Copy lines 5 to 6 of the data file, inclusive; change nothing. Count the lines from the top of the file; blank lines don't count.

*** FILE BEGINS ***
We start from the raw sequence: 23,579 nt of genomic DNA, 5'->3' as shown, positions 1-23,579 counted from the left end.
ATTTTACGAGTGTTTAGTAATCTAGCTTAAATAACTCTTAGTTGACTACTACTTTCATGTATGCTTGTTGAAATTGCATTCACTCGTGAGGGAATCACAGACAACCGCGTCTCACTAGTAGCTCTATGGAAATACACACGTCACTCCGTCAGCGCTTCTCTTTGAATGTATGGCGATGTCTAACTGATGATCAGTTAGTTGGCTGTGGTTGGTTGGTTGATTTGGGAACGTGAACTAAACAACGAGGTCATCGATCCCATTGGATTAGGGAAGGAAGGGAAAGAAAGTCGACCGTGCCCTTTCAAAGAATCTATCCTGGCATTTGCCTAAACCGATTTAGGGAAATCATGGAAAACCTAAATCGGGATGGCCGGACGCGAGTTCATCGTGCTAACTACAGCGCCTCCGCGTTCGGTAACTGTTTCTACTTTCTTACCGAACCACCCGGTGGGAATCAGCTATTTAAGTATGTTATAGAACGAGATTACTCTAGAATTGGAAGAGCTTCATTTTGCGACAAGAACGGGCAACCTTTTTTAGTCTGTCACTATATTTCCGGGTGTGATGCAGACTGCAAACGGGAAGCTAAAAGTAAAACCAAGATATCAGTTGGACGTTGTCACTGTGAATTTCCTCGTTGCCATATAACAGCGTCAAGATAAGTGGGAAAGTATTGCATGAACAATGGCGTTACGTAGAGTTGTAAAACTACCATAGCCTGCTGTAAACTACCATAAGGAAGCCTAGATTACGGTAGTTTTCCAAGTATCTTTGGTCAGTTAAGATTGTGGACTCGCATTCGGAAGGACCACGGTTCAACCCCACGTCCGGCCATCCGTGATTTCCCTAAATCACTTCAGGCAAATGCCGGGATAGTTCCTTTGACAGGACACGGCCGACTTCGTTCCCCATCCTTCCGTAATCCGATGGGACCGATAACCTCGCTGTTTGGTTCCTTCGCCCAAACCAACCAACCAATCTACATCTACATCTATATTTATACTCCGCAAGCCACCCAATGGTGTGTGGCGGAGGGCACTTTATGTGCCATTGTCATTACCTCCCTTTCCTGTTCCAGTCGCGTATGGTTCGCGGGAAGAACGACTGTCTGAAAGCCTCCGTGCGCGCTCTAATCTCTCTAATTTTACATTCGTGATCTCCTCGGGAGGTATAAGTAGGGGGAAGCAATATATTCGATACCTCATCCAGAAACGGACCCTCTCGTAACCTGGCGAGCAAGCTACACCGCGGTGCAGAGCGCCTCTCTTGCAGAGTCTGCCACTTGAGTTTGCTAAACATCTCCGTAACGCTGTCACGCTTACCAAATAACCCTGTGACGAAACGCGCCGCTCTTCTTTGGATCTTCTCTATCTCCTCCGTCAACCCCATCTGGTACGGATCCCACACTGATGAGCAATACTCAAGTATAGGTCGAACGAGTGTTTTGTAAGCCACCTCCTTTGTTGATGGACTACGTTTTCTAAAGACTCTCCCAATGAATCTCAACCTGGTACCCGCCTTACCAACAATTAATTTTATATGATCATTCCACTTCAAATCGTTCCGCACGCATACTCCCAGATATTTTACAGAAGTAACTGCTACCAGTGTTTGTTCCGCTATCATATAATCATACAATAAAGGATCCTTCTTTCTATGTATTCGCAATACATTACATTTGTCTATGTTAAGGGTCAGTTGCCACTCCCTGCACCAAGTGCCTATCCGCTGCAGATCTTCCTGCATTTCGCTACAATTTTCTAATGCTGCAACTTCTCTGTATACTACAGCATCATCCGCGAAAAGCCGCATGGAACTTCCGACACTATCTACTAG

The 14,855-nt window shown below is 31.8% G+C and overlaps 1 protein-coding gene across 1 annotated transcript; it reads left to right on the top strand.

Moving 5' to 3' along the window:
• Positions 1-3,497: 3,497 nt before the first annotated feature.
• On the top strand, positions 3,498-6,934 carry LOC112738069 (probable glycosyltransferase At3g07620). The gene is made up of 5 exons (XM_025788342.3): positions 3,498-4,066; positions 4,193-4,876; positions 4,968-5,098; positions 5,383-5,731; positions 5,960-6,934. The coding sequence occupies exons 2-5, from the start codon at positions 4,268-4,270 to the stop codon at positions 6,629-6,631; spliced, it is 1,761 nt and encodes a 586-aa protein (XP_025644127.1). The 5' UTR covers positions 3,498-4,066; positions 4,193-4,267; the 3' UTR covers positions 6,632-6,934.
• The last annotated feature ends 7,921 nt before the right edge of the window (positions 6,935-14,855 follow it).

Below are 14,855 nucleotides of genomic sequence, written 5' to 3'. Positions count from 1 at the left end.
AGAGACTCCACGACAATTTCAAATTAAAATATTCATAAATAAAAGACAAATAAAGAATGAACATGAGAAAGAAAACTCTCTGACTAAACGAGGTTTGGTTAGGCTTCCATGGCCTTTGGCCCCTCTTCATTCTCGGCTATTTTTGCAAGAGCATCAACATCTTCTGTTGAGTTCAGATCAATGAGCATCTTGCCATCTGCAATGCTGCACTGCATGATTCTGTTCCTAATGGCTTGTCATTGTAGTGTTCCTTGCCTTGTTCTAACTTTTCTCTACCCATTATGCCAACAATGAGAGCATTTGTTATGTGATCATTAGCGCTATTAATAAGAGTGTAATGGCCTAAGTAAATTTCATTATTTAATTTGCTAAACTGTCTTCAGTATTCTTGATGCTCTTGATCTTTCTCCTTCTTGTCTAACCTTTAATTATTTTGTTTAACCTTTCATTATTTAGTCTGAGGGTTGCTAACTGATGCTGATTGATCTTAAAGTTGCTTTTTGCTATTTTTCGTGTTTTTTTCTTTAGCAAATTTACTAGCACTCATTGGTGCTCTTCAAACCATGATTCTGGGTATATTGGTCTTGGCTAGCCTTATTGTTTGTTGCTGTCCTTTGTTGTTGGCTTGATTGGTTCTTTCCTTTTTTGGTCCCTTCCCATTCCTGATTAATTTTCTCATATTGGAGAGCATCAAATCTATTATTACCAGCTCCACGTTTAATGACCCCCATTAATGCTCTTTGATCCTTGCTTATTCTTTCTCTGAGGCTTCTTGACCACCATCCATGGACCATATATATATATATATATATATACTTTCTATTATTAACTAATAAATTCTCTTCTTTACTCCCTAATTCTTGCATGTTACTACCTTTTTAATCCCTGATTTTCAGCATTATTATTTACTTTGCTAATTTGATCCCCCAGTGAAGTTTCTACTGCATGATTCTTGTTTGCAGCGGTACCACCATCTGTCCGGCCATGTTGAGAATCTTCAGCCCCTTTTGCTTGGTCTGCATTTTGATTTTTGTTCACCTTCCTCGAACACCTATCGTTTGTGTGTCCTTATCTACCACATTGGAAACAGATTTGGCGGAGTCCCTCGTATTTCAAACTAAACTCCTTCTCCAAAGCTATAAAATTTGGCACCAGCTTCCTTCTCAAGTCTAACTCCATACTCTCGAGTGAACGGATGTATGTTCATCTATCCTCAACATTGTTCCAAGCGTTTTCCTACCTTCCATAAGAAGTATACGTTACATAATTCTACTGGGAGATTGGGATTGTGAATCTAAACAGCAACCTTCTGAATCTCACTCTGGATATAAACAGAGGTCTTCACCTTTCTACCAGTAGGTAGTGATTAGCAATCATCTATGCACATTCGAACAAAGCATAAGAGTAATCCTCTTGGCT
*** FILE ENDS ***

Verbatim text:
• Positions 1-3,497: 3,497 nt before the first annotated feature.
• On the top strand, positions 3,498-6,934 carry LOC112738069 (probable glycosyltransferase At3g07620). The gene is made up of 5 exons (XM_025788342.3): positions 3,498-4,066; positions 4,193-4,876; positions 4,968-5,098; positions 5,383-5,731; positions 5,960-6,934. The coding sequence occupies exons 2-5, from the start codon at positions 4,268-4,270 to the stop codon at positions 6,629-6,631; spliced, it is 1,761 nt and encodes a 586-aa protein (XP_025644127.1). The 5' UTR covers positions 3,498-4,066; positions 4,193-4,267; the 3' UTR covers positions 6,632-6,934.